Energy Department

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The Department of Energy (DOE) is an executive agency of the federal government. It was created in response to the early 1970s energy shortages, long lines at the gas pumps, and rising prices to name a few. Its many duties include the administration of federal energy policies and functions, research and development (R&D) of energy technology, marketing of federally produced power, promotion of energy conservation, oversight of the nuclear weapons program, regulation of energy production and consumption, and collection and analysis of energy-related data. The department's web site can be found at

The DOE was created in 1977 under the Department of Energy Organization Act (42 U.S.C.A. § 7131). The act brought together all major federal energy responsibilities into one cabinet-level department. The DOE divides itself into three major programs, or divisions: energy programs, weapons/waste clean-up programs, and science and technology programs. It also oversees five power administrations and includes the Federal Energy Regulatory Commission. Many of the department's research, development, testing, and production activities are performed by contractors who operate government-owned facilities.

Office of the Secretary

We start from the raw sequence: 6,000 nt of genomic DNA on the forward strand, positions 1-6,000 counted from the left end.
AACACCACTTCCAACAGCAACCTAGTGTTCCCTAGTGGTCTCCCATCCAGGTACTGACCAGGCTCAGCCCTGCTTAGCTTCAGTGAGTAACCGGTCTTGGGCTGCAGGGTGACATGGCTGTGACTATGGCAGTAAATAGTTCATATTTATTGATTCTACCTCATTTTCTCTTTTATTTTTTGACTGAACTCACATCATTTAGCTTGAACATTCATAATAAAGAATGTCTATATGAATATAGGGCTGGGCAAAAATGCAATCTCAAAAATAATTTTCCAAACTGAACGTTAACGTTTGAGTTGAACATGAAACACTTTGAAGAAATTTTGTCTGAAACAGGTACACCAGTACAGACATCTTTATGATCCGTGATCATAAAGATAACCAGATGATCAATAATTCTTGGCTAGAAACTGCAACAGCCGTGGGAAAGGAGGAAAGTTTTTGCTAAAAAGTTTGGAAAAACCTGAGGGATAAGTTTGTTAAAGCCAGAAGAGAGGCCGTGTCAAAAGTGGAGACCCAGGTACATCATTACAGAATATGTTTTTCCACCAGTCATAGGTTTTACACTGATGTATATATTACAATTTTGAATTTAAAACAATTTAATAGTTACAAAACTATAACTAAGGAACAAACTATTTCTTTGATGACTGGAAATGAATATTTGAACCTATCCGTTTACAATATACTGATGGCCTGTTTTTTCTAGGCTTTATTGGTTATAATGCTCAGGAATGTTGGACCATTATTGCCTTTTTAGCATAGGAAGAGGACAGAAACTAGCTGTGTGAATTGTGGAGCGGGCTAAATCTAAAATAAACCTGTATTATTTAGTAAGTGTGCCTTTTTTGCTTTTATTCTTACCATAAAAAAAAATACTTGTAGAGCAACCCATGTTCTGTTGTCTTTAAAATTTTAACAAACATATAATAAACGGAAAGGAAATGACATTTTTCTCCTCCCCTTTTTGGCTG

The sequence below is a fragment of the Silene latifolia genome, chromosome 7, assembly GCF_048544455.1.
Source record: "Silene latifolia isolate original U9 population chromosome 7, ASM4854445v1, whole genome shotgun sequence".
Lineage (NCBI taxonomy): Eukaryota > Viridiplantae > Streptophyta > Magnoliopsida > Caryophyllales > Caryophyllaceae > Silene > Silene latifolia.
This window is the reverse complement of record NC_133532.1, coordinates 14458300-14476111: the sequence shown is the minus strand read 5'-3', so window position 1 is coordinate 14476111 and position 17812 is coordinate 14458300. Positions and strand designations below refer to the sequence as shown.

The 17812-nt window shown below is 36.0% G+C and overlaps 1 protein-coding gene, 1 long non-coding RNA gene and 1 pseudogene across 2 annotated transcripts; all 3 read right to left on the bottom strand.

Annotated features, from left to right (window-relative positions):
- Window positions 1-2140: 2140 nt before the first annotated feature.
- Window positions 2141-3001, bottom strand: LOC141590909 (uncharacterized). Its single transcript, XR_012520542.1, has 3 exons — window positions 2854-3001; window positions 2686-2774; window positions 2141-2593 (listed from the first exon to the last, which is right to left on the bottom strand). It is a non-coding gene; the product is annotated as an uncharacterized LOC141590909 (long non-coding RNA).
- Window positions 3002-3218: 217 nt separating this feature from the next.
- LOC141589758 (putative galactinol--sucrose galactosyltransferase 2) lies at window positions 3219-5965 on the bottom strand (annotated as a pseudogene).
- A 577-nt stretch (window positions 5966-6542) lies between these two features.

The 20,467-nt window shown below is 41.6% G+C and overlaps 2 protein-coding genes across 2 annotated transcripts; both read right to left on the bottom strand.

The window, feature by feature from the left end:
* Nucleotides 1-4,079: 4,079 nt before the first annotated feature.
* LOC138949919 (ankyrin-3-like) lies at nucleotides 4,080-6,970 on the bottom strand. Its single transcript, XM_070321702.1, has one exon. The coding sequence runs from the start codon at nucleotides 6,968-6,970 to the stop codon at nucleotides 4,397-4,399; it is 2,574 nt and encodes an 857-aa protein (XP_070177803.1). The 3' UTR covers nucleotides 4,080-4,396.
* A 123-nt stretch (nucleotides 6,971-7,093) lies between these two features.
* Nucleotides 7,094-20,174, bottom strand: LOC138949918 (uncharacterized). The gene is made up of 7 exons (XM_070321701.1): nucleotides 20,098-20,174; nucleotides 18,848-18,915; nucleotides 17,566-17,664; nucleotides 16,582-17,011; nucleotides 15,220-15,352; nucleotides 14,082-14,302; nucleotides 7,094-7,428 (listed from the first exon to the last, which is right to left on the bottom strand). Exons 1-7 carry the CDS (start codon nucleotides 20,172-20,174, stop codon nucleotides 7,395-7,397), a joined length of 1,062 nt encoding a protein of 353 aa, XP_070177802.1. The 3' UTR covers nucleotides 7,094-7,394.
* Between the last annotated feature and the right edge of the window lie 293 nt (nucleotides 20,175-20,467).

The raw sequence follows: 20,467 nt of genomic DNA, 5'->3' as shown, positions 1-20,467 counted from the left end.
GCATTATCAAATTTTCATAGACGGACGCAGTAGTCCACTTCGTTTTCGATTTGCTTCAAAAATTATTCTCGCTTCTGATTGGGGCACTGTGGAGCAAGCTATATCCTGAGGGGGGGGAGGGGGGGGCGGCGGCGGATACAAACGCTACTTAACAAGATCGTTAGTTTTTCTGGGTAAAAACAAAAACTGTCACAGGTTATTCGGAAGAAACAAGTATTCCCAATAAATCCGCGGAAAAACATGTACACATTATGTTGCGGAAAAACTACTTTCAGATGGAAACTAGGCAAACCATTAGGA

The secretary of energy provides overall leadership for the department, decides major energy policy, advises the president on energy

issues, and acts as the principal spokesperson for the department. The deputy secretary oversees the department's energy programs, and the undersecretary has responsibility for the weapons/waste clean up programs and science and technology programs.

Energy Programs

The DOE energy programs consist of five offices: Energy Efficiency and Renewable Energy, Fossil Energy, Nuclear Energy, the Energy Information Administration, and Civilian Radioactive Waste Management.

The Office of Energy Efficiency and Renewable Energy directs efforts to increase the production and utilization of renewable power sources such as solar, biomass, wind, geothermal, and alcohol fuels. It also works to improve the energy efficiency of transportation, buildings, and industrial systems. The office supports research and development related to these areas. In addition, it provides financial assistance for state energy planning, weatherizes housing for poor and disadvantaged people, and implements energy conservation measures by government and public institutions.

The Office of Fossil Energy supports research and development programs related to the fossil fuels: coal, petroleum, and gas. It conducts and funds long-term, high-risk research to help the private sector commercialize advanced concepts in fossil fuel energy. The assistant secretary for fossil energy also manages the Clean Coal Technology Program, Strategic Petroleum Reserve, Naval Petroleum and Oil Shale Reserves, and Liquefied Gaseous Fuels Spill Test Facility.

The Office of Nuclear Energy oversees the department's research and development in nuclear fission technology, including nuclear reactor development. This office manages the Remedial Action Program, which performs decontamination work at DOE surplus sites. The office also coordinates efforts to prevent the proliferation of nuclear technology and evaluates new and potential advances in nuclear technology.